BRADFORD, United Kingdom — A cure for both cancer and dementia may be hiding inside an animal most people never see in the light of day. Researchers at the University of Bradford say the naked mole rat is a marvel of the biological world. They believe its DNA could contain the secrets to developing an immunity to cancer and many other degenerative conditions.
Unlike mice and normal rats, who have average lifespans of about two years, the naked mole rat lives for an astounding 40 to 50 years! Study authors find part of the their key to long life is a unique DNA repair system that prevents cancer and diseases which develop with age.
“Naked mole rats are fascinating creatures, not least because they are so long lived compared to other rodents of the same size. They also do not suffer from – what we call in humans – age associated disorders, such as cancer, dementia and neurological decline,” Professor Sherif El-Khamisy adds in a university release.
“What we’re trying to do is to understand what makes them so resistant and then to try to harness that knowledge to come up with new treatments for cancer and conditions like dementia in people. This is not about extending life but extending the quality of life.”
An immunity to cancer and pain too?
The aptly named naked mole rat is a mostly hairless animal which grows anywhere from three to 13 inches long. As pups, these creatures weigh less than a penny.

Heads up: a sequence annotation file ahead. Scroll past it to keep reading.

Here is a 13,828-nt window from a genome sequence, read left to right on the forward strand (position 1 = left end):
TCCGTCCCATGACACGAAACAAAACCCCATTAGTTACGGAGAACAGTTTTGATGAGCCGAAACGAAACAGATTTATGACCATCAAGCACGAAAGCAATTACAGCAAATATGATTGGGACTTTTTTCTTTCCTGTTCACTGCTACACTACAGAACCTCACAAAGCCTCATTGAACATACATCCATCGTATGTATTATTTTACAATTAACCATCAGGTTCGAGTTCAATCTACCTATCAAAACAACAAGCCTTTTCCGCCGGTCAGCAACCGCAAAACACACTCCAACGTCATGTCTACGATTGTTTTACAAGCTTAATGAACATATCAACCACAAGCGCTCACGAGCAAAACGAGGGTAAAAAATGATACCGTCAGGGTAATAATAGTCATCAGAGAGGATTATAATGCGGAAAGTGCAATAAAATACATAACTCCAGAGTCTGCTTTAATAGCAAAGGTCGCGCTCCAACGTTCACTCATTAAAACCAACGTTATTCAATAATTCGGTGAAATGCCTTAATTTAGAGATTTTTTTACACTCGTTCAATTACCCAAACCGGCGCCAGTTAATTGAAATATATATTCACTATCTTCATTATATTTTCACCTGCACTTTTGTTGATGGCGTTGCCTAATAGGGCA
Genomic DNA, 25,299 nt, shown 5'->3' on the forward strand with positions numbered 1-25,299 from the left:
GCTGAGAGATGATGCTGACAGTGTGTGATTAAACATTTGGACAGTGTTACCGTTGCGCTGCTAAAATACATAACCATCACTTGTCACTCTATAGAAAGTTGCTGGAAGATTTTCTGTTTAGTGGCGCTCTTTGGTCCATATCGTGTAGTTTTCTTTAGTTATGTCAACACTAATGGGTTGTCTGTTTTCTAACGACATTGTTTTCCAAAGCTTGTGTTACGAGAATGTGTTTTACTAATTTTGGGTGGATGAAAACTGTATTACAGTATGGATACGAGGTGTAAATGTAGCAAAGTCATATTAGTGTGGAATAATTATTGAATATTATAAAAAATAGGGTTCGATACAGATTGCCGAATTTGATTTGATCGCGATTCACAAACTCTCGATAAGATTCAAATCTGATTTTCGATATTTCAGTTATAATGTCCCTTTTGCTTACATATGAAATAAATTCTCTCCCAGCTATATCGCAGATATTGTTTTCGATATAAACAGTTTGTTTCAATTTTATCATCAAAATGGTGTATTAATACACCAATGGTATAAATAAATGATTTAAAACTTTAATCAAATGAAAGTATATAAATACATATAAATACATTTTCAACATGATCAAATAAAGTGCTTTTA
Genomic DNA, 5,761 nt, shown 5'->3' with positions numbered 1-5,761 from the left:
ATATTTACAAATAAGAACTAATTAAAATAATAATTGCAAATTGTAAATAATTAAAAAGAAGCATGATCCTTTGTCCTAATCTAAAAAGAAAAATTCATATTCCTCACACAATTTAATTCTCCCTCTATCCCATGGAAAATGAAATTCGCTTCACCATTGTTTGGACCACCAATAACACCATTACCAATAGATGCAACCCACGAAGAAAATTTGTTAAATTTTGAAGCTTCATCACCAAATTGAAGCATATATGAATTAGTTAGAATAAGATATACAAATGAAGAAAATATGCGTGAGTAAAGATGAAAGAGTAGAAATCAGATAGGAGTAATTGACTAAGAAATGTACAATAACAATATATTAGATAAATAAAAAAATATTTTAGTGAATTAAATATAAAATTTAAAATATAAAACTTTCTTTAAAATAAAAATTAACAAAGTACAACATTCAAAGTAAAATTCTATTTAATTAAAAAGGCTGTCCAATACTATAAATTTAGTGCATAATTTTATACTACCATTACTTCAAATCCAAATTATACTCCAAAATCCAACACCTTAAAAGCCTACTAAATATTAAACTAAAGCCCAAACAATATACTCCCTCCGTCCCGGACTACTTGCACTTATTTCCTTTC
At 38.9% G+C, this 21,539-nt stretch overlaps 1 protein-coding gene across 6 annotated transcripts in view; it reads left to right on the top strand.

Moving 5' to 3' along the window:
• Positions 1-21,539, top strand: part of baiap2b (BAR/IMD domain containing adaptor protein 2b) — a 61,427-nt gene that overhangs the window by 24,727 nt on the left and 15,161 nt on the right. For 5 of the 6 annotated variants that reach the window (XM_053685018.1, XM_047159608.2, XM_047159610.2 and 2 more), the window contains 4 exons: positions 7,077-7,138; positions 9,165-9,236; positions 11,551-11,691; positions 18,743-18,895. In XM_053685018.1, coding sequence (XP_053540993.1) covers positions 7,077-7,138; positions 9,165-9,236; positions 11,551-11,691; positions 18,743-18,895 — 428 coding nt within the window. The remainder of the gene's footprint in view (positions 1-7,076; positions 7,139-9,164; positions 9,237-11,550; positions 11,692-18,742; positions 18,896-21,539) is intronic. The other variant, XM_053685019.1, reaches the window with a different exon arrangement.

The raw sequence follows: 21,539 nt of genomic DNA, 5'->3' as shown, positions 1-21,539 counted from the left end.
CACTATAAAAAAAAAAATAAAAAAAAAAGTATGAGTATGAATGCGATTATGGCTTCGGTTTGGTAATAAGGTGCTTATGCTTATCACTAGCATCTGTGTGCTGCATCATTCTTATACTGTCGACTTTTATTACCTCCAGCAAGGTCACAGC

Researchers find that naked mole rats are not only immune to cancer, they also appear to be immune to feeling certain types of pain. For instance, naked mole rats are immune to the pain of insect bites and the burn of spicy plants. Interestingly, while they live most of their lives underground, naked moles rats still have a strong circadian rhythm that regulates their sleep cycles.
Researchers explain that as people age, our bodies accumulate more and more damage in the form of DNA mutations. These mutations lead to the creation of poor-functioning proteins which do more harm to our cells than good. Over time, this results in the development of age-related diseases, like dementia. Study authors believe learning how naked mole rats deal with these burdens will allow scientists to target the same biological switches in humans.
“This is a new area of research, so there are still lots of things we don’t know. For example, Alzheimer’s and dementia are caused by protein aggregations in the brain and this has been a puzzle to scientists for many years. There are questions around how those proteins form and also how the body deals with them. Clearly, naked mole rats are much better than us at dealing with them,” Prof. El-Khamisy says.
“If we can work out how they do this, we could look to adopt similar systems in humans or to use these markers as a predictive tool to be able to say ‘this person is more likely to develop dementia or cancer as they age’, and then take appropriate steps.”
The findings appear in the International Journal of Molecular Sciences.